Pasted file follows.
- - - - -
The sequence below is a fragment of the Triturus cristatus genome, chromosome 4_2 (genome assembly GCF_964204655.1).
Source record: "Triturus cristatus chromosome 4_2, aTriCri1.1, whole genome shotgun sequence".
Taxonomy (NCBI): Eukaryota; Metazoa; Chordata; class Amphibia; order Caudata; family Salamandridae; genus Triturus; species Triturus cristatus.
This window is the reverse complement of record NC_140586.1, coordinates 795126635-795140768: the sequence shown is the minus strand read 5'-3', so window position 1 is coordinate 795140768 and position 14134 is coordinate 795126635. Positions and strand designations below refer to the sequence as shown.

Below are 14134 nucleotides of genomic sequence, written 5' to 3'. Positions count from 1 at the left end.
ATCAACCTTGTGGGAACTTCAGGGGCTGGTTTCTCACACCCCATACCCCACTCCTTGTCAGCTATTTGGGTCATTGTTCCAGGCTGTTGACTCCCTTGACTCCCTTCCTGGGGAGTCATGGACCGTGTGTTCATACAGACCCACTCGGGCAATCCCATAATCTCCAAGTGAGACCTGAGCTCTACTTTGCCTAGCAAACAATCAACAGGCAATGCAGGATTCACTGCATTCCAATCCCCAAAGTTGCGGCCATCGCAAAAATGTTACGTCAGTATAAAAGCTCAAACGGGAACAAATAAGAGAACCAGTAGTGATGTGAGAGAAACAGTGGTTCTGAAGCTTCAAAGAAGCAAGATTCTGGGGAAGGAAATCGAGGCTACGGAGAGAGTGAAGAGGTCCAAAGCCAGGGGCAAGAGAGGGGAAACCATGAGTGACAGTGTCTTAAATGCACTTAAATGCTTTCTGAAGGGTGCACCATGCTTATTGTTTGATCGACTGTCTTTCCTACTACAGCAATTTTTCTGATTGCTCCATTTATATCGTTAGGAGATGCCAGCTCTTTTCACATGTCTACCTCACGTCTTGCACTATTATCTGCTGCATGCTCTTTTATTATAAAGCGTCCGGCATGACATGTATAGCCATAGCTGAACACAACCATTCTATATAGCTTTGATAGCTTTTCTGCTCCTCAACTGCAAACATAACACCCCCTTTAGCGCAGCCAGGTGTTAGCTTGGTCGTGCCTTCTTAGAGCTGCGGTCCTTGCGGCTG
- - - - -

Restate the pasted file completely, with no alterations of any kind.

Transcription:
The sequence below is a fragment of the Triturus cristatus genome, chromosome 4_2 (genome assembly GCF_964204655.1).
Source record: "Triturus cristatus chromosome 4_2, aTriCri1.1, whole genome shotgun sequence".
Taxonomy (NCBI): Eukaryota; Metazoa; Chordata; class Amphibia; order Caudata; family Salamandridae; genus Triturus; species Triturus cristatus.
This window is the reverse complement of record NC_140586.1, coordinates 795126635-795140768: the sequence shown is the minus strand read 5'-3', so window position 1 is coordinate 795140768 and position 14134 is coordinate 795126635. Positions and strand designations below refer to the sequence as shown.

Below are 14134 nucleotides of genomic sequence, written 5' to 3'. Positions count from 1 at the left end.
ATCAACCTTGTGGGAACTTCAGGGGCTGGTTTCTCACACCCCATACCCCACTCCTTGTCAGCTATTTGGGTCATTGTTCCAGGCTGTTGACTCCCTTGACTCCCTTCCTGGGGAGTCATGGACCGTGTGTTCATACAGACCCACTCGGGCAATCCCATAATCTCCAAGTGAGACCTGAGCTCTACTTTGCCTAGCAAACAATCAACAGGCAATGCAGGATTCACTGCATTCCAATCCCCAAAGTTGCGGCCATCGCAAAAATGTTACGTCAGTATAAAAGCTCAAACGGGAACAAATAAGAGAACCAGTAGTGATGTGAGAGAAACAGTGGTTCTGAAGCTTCAAAGAAGCAAGATTCTGGGGAAGGAAATCGAGGCTACGGAGAGAGTGAAGAGGTCCAAAGCCAGGGGCAAGAGAGGGGAAACCATGAGTGACAGTGTCTTAAATGCACTTAAATGCTTTCTGAAGGGTGCACCATGCTTATTGTTTGATCGACTGTCTTTCCTACTACAGCAATTTTTCTGATTGCTCCATTTATATCGTTAGGAGATGCCAGCTCTTTTCACATGTCTACCTCACGTCTTGCACTATTATCTGCTGCATGCTCTTTTATTATAAAGCGTCCGGCATGACATGTATAGCCATAGCTGAACACAACCATTCTATATAGCTTTGATAGCTTTTCTGCTCCTCAACTGCAAACATAACACCCCCTTTAGCGCAGCCAGGTGTTAGCTTGGTCGTGCCTTCTTAGAGCTGCGGTCCTTGCGGCTG